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How do you determine if your shoes are the cause of an injury? (Read 337 times)

Gustav1


Fear is a Liar

    When do you know that you have the wrong shoes? Is it the first time you run in them? What if an injury happens 2 months after wearing them? What about if you cycle two or three different shoes?

    I'm so vegetarian I don't even eat animal crackers!

    Linda6897


    Linda

      I really don't think running shoes "cause" injury, unless you mean blisters or something along those lines.   There's very little scientific data on the subject, but I don't think that anyone can prove that any particular shoe prevents injury or causes it.

      2014 Goal:  Just Run!

       

      Over 40 PR's

      Half - 1:38:52, 5K - 21:31

       

        If shoes are going to cause a problem, it is usually acute, i.e. the first or second time you wear a new pair, you have problem X.  Years ago, Montrail Hardrocks were all the rage.  No pair of shoes have ever made my feet hurt as much as those and I managed all of 16 miles in them before giving them away.  We also see similar reports here, usually an experienced runner that tries a shoe that is radically different and suffers a fail or injury on a hard workout.

         

        I also believe that shoes that are not neutral enough can cause chronic problem.  Again, in my own experience, "motion control" shoes will give me shin splints.  It is possible that they helped when I first started running 12 years ago, but I only made it through one season before having problems and almost gave up completely.  So that is another factor, that a shoe that might have worked well once may cause issues with improvement to running economy, foot muscle tone, higher mileage, etc.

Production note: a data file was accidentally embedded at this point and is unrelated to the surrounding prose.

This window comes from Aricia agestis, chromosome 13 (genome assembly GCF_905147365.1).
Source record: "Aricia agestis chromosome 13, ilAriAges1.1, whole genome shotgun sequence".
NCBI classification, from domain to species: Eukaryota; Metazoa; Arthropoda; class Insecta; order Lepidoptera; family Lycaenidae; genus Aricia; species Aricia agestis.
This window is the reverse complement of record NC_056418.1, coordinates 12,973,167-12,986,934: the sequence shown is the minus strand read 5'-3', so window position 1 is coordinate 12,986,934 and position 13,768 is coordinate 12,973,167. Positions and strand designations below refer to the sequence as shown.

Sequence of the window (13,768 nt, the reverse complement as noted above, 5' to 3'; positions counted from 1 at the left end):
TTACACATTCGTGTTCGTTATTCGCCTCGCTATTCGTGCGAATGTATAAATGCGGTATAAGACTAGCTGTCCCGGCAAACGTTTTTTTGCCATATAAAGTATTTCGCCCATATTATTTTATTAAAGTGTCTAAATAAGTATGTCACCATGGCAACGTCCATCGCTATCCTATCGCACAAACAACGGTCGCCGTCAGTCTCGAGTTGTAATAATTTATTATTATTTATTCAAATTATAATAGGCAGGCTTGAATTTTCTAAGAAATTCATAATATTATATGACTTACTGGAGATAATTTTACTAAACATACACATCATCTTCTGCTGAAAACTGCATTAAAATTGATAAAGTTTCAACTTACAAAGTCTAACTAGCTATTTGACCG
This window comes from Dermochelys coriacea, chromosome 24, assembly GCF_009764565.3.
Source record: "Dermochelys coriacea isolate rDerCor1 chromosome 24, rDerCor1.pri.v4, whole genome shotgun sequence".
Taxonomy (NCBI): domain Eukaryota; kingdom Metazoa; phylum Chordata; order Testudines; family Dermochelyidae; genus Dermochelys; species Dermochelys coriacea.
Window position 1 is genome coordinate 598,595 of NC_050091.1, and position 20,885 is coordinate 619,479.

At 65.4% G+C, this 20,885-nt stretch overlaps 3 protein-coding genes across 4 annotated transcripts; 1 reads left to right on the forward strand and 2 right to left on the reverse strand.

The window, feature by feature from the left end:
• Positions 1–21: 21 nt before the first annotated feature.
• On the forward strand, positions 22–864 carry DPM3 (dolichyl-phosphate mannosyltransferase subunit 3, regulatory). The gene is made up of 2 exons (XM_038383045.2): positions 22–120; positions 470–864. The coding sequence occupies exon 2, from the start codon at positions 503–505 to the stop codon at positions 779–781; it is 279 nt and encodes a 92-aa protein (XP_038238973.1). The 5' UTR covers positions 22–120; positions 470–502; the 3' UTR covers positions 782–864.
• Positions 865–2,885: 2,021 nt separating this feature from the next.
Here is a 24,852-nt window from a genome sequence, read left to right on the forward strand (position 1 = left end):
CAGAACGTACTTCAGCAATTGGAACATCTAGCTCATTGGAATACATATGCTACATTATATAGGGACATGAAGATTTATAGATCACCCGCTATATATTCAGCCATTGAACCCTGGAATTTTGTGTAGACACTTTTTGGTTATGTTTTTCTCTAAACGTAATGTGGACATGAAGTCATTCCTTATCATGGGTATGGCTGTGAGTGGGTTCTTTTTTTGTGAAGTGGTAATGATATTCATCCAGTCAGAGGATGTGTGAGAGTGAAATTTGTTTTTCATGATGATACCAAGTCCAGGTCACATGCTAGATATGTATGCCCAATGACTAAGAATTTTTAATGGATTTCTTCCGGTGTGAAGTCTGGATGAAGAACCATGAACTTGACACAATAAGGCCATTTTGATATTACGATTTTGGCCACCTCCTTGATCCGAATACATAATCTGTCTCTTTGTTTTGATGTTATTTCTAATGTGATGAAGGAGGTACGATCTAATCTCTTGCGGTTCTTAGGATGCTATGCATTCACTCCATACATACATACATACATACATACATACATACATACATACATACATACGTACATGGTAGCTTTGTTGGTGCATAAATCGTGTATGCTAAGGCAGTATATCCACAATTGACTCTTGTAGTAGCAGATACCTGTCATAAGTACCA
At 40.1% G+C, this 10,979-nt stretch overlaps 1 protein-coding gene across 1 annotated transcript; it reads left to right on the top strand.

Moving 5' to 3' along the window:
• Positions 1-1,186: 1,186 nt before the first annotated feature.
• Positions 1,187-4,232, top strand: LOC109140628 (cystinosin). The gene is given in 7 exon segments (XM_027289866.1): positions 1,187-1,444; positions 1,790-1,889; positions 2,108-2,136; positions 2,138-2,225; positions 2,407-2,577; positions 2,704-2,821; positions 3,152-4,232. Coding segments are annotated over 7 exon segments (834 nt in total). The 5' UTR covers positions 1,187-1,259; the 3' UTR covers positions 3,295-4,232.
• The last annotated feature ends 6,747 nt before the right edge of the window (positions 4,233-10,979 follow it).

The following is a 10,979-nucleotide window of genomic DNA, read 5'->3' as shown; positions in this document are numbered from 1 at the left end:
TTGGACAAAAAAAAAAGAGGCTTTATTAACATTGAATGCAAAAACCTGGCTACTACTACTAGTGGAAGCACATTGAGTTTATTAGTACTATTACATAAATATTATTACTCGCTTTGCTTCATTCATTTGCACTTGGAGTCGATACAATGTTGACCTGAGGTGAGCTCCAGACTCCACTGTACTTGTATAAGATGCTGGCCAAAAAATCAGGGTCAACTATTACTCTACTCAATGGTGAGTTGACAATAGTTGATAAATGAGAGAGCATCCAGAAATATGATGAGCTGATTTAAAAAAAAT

I agree that there is little or no science on the topic.  Those who would fund the research, the shoe companies, don't want it known that their shoes (1) could cause injury and (2) can't prevent injury.

         

        It is always difficult to know if a chronic injury is caused by shoes or general overuse i.e. too much too fast etc.  It is usually overuse, but it is always easier to blame a chronic injury on something other than oneself.  Ways to know that you have the wrong shoes:

        1. They feel uncomfortable when you try them on in the store
        2. You experience unusually severe soreness after just 1-2 "general aerobic" runs.
        3. The shoes are severely worn out in spots like the upper, ball, or heel, after just 100 miles or so.  {This may not cause a medical injury but is certainly damaging to the pocketbook}

        2013 H1:  7 hours/week base.  Q3: Train for goal race.  Q4:  Goal Race.